Featured Programs

Barbara Luton Art Competition Entry Forms Are Available at Both Libraries

Entry forms for the Library`s Annual Barbara Luton Art Competition are available at the information desks and can be downloaded here. The contest is named in honor of the late Barbara Luton, a former library director who managed the renovation of Moreland School into the current Main Library.
Art entries for the 2016 contest will be accepted from:
3-5 p.m. Friday, March 4, 2016
11 a.m. – 3 p.m. Saturday, March 5, 2016
A non-refundable entry fee of $30 for up to two pieces is required at the time of entry.
The Barbara Luton Art Show awards include a purchase award not to exceed $1,000 for the Best of Show; $200 for First Place; $100 for Second Place; $50 for Third Place and certificates for honorable mention. Awards will be presented at the Gallery-opening Reception from 2 – 4 pm Sunday, April 3, 2016 and the exhibit will be on display through May 1, 2016.

Meet the Author: David Namkoong 2-3 PM Sunday, February 14 at Main Library

David Namkoong smMeet David Namkoong, author of From Chosun to Freedom: The Trek of the Namkoongs. David is well known for his involvement in civic affairs in Shaker Heights and in the Cleveland Asian community. In his memoir, he relates the travel and experiences of his family beginning in Korea and then in the United States to continue the struggle for Korea’s independence. Meet the author and his writing consultant, Barbara Flewellyn, who will speak on the process of writing and publishing a memoir.

Refreshments will be served and books will be available for sale and signing. Please register here.

Shaker Heights Ukulele Club: 6-6:45 PM Thursday, February 18 at Main Library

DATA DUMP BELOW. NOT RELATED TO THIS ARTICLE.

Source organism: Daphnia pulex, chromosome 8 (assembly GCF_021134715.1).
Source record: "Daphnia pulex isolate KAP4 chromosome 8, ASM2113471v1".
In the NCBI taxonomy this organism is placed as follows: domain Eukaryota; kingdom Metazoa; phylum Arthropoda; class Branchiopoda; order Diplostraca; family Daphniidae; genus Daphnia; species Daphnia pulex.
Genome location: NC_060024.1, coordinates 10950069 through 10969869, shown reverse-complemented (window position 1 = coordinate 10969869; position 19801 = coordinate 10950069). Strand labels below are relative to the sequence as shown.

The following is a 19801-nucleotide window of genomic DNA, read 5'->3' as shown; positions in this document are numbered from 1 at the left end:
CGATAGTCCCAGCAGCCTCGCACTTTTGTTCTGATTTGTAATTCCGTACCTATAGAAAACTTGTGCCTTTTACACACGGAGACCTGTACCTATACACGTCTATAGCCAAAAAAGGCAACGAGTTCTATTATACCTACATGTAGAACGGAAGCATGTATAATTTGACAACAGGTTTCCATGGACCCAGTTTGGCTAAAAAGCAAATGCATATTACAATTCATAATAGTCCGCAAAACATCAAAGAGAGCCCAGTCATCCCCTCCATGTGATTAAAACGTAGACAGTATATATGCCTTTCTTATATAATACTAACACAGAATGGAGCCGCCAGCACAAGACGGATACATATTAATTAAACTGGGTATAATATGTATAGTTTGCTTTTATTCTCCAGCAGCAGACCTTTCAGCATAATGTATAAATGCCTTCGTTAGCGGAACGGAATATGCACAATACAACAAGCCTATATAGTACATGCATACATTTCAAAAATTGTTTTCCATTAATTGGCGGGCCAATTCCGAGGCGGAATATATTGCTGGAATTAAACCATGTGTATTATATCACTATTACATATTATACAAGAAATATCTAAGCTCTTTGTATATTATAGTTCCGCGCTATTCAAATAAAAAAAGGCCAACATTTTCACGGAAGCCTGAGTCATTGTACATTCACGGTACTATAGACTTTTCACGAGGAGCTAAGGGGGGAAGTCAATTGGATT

Join teaching artist Sheelauke Das and learn how to play the ukulele or improve your skills in a fun group setting!
Bring your own instrument or borrow one of Sheela’s for the sessions.

You must register in advance by calling 216-991-2030 if you want to use one of Sheela’s ukuleles for the club meetings.

Sheela Das is a Shaker Heights resident teaching artist who has served hundreds of northeast Ohio groups with music enrichment programs since 2007.  She is currently the Associate Director of Roots of American Music and is also a member of an Ohio Arts Council Touring Band and musician in several Ohio Arts Council programs serving the community.

Register for this fun music class.


Coloring Club for Adults: 10:30-11:30 AM Saturday, February 20 at Main Library

Coloring Club january february march 2016Coloring is not just for kids anymore! Adults are rediscovering the calming and creative pleasure of coloring with intricate and beautiful images made just for us. Join us for a relaxing hour of coloring and conversation one Saturday a month beginning January 16. We’ll provide coloring pages and colored pencils on a different theme each month. You’re also welcome to bring your own sheets, books or coloring supplies.

Refreshments will be served.




SGORR Book Discussion on Just Mercy: 7-8:30 PM Thursday, February 25 at Main Library